extract from the poem Koi by John Burnside All afternoon we've wandered from the pool to alpine beds and roses ...
The moon petals the sea. Rose petals the sea. Stone sea. Stone petals. Rose petals of stone. Stone rising before me. Sea moves. How moves...
A safety curtain like the Berlin Wall confronts me. Flux and change mark this strange world of drifting scenes. They blur and merge; the ...
This post has in a sense been handed to me by two or three responses to my post On not getting it. In the course of discussing how a reade...
I have been struggling again of late to keep up with my visiting and commenting etc. The latest inroads into the time available for the keyb...
Thursday, 28 February 2013
An Infant Non-Sequitur
It was my finest castle ever,
commanding views all round,
the moat left dry by order of
my infant client with the secret plans.
But that was then.
As I recuperate from my exertions
in the hot sun (of late October)
he is busy knocking down
and building up
and changing bits. The drawbridge
and the ramparts, for example, have become
a new kind of Spaghetti Junction --
just one part of his vast
expanding grid of motorways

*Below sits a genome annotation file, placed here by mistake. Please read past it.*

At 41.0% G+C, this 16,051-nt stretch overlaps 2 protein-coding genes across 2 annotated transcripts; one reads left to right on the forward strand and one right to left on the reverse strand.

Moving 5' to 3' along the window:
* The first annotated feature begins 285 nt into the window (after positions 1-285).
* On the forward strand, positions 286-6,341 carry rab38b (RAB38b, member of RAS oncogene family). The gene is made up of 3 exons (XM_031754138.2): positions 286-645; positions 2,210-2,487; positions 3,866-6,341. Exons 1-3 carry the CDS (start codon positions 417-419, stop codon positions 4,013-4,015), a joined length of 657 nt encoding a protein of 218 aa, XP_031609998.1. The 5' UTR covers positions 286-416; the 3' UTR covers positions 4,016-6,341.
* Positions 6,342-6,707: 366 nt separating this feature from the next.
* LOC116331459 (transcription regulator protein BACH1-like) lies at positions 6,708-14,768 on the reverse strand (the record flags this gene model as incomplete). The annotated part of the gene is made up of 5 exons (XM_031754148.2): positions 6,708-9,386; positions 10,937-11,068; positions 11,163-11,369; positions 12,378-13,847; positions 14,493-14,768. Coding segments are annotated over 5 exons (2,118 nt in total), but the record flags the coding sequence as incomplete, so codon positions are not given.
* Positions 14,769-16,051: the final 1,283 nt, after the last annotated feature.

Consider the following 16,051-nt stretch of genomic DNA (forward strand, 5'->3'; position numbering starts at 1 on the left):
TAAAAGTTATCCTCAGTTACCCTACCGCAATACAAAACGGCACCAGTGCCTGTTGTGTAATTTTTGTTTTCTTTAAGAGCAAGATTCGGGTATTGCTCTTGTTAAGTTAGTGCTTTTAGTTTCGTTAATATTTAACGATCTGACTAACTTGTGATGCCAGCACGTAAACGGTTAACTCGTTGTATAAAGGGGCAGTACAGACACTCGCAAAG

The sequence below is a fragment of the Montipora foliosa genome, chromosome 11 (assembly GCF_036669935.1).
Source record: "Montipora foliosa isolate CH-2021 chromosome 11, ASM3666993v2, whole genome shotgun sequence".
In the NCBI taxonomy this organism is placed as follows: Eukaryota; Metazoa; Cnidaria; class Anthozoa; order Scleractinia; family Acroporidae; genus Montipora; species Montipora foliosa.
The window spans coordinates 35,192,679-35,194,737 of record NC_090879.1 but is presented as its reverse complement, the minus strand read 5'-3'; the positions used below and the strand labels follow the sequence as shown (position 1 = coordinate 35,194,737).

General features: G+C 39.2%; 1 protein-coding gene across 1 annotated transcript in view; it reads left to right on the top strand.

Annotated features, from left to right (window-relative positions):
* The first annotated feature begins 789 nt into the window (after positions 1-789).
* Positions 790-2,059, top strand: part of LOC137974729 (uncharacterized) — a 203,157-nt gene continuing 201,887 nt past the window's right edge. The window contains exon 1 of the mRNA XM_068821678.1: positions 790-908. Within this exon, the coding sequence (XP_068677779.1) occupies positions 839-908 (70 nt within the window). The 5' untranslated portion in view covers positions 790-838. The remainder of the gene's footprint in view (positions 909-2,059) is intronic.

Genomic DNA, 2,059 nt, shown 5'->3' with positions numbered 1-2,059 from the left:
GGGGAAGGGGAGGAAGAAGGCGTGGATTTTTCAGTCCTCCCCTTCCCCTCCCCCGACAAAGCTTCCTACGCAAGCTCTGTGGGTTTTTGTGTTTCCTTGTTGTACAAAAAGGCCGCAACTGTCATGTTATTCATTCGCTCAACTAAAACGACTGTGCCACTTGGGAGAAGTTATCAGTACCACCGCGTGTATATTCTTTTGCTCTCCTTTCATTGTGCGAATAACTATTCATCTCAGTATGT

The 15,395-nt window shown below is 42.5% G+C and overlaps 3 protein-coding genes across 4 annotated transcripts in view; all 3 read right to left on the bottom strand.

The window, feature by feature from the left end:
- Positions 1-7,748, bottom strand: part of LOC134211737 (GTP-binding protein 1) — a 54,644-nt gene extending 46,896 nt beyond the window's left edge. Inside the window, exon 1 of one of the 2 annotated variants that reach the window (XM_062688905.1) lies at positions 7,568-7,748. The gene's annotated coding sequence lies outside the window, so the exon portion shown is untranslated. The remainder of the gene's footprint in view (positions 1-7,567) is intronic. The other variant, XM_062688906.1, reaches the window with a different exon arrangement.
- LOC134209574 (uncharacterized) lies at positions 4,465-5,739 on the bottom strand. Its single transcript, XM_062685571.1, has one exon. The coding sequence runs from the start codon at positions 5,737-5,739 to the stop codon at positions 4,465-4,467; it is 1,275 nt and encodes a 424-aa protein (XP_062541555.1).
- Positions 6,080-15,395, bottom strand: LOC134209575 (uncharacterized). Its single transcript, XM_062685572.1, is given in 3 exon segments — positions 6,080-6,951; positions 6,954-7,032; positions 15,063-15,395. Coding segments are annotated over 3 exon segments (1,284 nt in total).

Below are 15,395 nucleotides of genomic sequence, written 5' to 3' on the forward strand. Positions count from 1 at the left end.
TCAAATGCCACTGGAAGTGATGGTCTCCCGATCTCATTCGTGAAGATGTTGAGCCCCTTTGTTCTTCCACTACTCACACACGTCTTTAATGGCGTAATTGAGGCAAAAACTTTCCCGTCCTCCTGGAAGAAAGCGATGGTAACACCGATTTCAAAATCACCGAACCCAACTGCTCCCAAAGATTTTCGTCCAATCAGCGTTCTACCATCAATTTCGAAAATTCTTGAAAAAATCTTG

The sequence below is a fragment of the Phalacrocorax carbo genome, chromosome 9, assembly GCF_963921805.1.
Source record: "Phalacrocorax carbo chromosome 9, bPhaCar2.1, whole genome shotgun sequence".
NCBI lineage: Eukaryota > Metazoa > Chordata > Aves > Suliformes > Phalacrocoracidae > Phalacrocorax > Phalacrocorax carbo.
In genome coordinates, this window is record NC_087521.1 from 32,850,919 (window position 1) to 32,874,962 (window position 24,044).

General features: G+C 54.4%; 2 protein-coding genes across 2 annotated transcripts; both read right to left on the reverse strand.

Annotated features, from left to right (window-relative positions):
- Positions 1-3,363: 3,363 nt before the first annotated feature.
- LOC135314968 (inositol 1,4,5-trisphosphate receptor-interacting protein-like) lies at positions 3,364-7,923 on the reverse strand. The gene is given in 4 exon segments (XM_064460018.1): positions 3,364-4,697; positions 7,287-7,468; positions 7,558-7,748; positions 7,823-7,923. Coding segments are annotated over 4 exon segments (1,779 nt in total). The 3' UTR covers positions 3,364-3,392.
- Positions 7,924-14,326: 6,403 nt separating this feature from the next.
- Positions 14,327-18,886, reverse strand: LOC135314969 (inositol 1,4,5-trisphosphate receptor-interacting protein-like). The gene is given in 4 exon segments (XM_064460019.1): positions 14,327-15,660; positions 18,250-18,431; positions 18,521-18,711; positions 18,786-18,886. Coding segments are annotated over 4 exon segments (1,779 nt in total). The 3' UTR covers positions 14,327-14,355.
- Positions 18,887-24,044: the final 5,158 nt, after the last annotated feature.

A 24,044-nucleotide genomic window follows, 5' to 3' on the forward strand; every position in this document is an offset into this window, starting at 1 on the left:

that threatens the whole beach.
On the highest stretch of the spaghetti now,
a hole. Roadworks! he calls -- and from
his bag takes several toy cars. Eight in all.
With them he forms a queue before the hole.
They stretch back over the long span -- at least,
some seven of them do. The eighth one will not fit.
He tries to push it on behind the seventh car.
The first rolls off,
falls into the hole.
He replaces them, each one with care,
each to its former home
and tries again, but this time from the road works end.
The last car in the queue rolls off.
Again they are replaced.
Not to be defeated, now he moves them from
the centre of the queue, creates a space in which another car will fit. But both end cars have fallen off.
He looks at me,
The bridge is far too small! he calls
It's only big enough for seven cars...
his voice tails off.
What will you do then? I inquire.
Make it longer, dad, that's what...
He looks imploringly, but I'm asleep.
I see him measuring the bridge extension now.
He's making sure it's one car length. No less.
No more. But now, before he tries again
he takes a ninth car from his bag - and still
the queue can not be fitted to the bridge!
Dear reader, you may now return
to the first line. For your second reading, please
up any number that you meet, by one!
Written for the prompt at Poetry Jam in which Peggy invites us to think in terms of a logical non sequitur.